Sarasota Herald-Tribune

Broken Trust

Matthew Herman has a problem. But it isn’t finding a job.

For three years at South Broward High, the teacher subjected teen girls to his sexual aggression, state records show.

One girl said he tried to kiss her belly button. Two said he invited them home for sex. One later claimed he cornered her in a supply room, unbuckled his pants and asked her to “touch it, kiss it, or at least look at it.”

The girls put up with it at first.

But they unleashed accusations after a student came forward with an especially troubling story – that Herman had dropped his pants when they were alone.

In all, state Department of Education officials investigated 20 allegations described by a half-dozen girls. Records show they believed every one.

Their decision?

Send Herman back to school.

Herman’s story is not unusual.

The Herald-Tribune spent two years investigating how school districts and the state Department of Education handle teachers who sexually harass and abuse or physically attack students.

It found that Florida’s system to protect students malfunctions at every level, from schools to school districts to the highest levels of government in Tallahassee.

Even when state regulators believe teachers engage in the worst kind of behavior, they send them back to the classroom with no guarantee they will be monitored.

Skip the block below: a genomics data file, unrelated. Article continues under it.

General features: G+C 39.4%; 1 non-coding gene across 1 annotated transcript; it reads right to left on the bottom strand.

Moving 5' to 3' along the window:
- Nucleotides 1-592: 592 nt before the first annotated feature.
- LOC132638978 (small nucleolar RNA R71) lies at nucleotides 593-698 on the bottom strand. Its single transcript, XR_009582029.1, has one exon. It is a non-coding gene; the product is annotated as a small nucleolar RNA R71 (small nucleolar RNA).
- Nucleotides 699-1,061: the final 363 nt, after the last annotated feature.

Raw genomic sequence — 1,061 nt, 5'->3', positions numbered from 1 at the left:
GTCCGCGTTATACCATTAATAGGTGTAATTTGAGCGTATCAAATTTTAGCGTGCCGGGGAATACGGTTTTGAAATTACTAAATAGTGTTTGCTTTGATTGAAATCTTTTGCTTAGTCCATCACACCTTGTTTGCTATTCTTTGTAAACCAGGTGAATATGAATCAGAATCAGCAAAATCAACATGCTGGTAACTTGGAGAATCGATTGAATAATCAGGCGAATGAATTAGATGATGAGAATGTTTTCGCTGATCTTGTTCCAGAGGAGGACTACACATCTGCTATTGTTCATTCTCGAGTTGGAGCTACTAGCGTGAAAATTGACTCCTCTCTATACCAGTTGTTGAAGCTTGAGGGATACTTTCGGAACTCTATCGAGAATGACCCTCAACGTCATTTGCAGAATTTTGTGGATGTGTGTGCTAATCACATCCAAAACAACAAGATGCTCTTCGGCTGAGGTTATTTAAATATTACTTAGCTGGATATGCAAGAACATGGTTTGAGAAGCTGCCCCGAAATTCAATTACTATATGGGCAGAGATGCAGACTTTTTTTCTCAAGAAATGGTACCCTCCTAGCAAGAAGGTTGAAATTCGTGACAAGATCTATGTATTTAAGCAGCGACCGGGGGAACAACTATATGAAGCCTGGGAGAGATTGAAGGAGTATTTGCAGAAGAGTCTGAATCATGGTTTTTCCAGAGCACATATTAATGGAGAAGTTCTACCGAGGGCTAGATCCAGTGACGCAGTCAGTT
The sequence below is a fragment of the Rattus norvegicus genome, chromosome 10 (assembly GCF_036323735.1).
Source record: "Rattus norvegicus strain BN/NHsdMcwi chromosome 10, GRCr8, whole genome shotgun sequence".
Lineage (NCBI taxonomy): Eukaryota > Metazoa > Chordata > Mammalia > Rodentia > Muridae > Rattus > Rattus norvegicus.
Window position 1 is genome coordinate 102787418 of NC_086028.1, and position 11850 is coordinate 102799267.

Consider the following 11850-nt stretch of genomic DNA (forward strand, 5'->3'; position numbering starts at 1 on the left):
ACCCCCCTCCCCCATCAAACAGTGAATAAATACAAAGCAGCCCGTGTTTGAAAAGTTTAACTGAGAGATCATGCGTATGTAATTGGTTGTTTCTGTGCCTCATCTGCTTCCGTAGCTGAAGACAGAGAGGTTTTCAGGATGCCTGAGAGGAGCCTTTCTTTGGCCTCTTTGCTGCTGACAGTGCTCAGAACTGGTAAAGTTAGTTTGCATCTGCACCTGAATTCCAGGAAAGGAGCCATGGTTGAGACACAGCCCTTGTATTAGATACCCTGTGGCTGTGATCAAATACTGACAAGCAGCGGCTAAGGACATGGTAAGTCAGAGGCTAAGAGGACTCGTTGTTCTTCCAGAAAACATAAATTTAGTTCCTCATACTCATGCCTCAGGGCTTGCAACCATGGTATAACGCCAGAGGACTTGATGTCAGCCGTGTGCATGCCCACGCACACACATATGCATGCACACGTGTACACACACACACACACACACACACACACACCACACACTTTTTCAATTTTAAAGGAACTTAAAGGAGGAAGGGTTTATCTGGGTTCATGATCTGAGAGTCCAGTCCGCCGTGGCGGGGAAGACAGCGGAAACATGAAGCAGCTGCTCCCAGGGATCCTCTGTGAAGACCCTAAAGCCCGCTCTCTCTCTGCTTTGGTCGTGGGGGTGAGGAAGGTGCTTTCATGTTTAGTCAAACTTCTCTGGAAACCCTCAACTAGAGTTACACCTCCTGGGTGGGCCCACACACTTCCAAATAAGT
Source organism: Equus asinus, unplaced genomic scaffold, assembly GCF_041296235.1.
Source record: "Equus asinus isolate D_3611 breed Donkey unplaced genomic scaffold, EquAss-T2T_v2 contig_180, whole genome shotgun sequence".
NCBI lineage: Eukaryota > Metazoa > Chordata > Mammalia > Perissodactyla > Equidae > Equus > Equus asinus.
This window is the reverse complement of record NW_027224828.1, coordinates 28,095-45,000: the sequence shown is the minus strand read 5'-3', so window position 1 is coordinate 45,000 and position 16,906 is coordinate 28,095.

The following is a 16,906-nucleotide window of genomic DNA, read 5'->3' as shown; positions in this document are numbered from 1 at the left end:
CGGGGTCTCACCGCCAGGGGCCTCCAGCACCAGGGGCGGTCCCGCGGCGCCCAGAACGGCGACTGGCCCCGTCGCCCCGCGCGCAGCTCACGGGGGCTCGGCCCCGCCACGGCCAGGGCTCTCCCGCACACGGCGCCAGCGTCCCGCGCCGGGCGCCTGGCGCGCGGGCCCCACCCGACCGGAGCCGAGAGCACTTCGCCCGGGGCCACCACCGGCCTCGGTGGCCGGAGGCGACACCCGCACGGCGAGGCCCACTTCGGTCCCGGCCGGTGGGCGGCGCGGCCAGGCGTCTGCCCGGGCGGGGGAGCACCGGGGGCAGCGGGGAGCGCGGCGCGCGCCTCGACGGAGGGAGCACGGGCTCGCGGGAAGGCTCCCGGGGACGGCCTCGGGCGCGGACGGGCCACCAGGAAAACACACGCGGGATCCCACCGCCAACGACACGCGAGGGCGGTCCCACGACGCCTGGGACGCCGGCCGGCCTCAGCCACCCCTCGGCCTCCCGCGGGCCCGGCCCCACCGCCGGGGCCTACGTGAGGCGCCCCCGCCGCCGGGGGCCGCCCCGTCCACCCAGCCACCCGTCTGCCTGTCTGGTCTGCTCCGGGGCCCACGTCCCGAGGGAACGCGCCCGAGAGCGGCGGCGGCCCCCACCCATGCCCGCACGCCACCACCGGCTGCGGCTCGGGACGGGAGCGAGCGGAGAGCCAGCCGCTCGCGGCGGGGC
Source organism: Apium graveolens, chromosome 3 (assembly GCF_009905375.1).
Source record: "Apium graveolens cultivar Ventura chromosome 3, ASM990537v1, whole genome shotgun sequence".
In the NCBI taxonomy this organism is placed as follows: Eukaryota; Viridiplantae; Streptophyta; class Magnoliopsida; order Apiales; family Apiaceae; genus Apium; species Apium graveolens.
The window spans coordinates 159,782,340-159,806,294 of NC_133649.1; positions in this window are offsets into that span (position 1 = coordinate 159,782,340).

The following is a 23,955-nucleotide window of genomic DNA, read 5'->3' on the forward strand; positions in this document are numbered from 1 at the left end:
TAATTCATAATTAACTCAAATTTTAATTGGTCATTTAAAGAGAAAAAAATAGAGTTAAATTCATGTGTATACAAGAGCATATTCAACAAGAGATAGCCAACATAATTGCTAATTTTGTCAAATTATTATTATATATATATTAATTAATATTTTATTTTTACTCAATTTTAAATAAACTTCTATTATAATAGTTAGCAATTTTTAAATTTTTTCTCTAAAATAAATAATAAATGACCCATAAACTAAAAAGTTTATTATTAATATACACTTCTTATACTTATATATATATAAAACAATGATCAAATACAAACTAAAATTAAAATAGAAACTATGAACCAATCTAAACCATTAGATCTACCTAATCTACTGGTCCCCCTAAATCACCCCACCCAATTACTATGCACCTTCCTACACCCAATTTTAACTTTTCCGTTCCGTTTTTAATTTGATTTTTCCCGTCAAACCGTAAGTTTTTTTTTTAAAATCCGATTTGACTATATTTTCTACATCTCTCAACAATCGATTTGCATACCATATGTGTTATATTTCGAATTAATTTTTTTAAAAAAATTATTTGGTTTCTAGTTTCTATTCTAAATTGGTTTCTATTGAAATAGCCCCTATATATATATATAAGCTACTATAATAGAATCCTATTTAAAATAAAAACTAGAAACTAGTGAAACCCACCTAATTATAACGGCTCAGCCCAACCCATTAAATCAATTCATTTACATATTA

Often, even principals, including Herman’s, have no idea their teacher has been punished for abuse.

Education officials at every level do not know how many teachers have been investigated for sexual abuse or how many they have sent back to classrooms.

To find out, the Herald-Tribune reviewed the results of more than 14,000 teacher investigations going back as far as 1997.

The analysis – the first of its kind – shows that more than 300 teachers have been punished in recent years for sexual misconduct — molesting students, seducing them, having them pose nude or lavishing them with unwanted attention. Nearly 450 more physically attacked or verbally terrorized their students.

More than half of those teachers kept their license to teach. At least 150 teach in a Florida classroom today.

Click here to read the rest of the Sarasota Herald-Tribune story.

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